Now that the Catalyst Control Center has been configured we can get to some gaming or take a rest and let the Sapphire 5850 crunch for the good of humanity!

Specifications:

Process
40nm
Transistors
2.15 Billion
Engine Clock
725MHz
Stream Processors
1440
Compute performance
2.09TFlops
Texture Units
72
Texture Fillrate
53.2 Gtexel/s
ROP
32
Pixel Fillrate
23.2 Gpixel/s
Z/Stencil
92.8Gsamples/s
Memory Type
GDDR5
Memory Clock
1000Mhz
Memory Data Rate
4.0 GB/s
Memory bandwidth
128.0 GB/s
Naximum Board Power
170watts
Idle Board Power
27watts

 

Features:

Testing:

Testing the Sapphire HD 5850 will consist of running the card through the OverclockersClub.com suite of games and synthetic benchmarks to test the performance of the HD 5850 against many popular competitors. The games used are some of today's popular titles to give you an idea on how the cards perform relative to each other. The system specifications will remain the same throughout the testing. No adjustment will be made to the respective control panels during the testing with the exception of the 3DMark Vantage testing where PhysX will be disabled in the nVidia control panel. Clock speeds on each card are left at stock speeds. I will test the Sapphire HD5850 at both stock speeds and then overclocked to see how much additional performance is available when you choose to overclock the card, to see if it can run with, or faster than, the current fastest single GPU cards on the market. I have also changed up the benchmark suite to include some of the newest titles to market including Batman: Arkham Asylum, Resident Evil 5 and Darkest of Days. Of course, all settings are left at defaults in the control panels of each respective manufacturer except where noted. I will be using the latest drivers from each manufacturer at the time of this review. Catalyst 9.9 for all ATI cards save the 5800 series that require the 8.66 RC and the 192.00 for the Nvidia cards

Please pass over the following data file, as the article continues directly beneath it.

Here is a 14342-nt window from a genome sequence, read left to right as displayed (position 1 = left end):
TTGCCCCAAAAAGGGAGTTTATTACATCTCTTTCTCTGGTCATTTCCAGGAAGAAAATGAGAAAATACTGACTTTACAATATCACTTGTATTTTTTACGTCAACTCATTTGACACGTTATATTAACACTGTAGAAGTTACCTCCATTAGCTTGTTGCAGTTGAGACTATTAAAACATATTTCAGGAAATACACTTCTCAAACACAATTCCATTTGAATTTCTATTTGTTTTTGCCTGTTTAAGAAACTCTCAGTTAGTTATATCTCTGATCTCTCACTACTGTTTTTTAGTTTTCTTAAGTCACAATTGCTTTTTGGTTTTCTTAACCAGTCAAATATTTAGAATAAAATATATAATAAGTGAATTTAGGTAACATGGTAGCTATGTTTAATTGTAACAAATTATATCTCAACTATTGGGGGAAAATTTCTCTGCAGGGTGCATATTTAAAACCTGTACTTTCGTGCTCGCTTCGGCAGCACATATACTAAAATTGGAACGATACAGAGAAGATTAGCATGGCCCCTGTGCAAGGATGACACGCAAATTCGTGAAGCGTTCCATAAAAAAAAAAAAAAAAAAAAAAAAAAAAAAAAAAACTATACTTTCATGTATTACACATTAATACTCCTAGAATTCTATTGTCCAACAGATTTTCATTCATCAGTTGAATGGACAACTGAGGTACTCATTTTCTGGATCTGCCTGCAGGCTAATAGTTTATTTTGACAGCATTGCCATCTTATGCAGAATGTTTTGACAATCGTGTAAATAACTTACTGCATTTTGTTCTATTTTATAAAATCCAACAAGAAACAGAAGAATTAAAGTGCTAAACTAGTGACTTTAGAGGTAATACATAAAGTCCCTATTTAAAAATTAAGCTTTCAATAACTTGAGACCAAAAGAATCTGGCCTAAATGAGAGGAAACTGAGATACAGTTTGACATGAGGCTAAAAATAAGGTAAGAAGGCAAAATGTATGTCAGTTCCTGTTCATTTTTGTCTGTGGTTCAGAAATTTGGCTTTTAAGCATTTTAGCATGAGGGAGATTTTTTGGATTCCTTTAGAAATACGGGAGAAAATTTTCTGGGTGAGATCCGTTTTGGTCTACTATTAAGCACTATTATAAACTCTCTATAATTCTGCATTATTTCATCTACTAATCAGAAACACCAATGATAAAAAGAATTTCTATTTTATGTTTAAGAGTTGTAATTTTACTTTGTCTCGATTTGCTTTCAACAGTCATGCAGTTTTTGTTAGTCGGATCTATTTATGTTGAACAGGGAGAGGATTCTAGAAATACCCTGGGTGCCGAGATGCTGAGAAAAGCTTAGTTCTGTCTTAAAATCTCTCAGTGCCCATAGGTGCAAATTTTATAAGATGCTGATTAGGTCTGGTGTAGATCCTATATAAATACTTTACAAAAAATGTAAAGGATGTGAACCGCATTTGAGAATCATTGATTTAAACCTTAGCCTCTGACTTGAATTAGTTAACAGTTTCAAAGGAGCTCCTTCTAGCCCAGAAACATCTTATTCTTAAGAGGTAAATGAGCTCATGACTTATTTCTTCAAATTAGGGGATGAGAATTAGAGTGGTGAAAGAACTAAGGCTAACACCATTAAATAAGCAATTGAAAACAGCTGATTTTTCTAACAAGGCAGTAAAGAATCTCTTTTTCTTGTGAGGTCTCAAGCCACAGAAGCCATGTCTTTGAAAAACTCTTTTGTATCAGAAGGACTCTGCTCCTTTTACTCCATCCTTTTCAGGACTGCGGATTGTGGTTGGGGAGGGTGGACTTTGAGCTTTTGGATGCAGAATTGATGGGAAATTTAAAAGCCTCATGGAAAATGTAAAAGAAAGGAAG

Comparison Video Cards:

 

Overclocking:

Overclocked settings: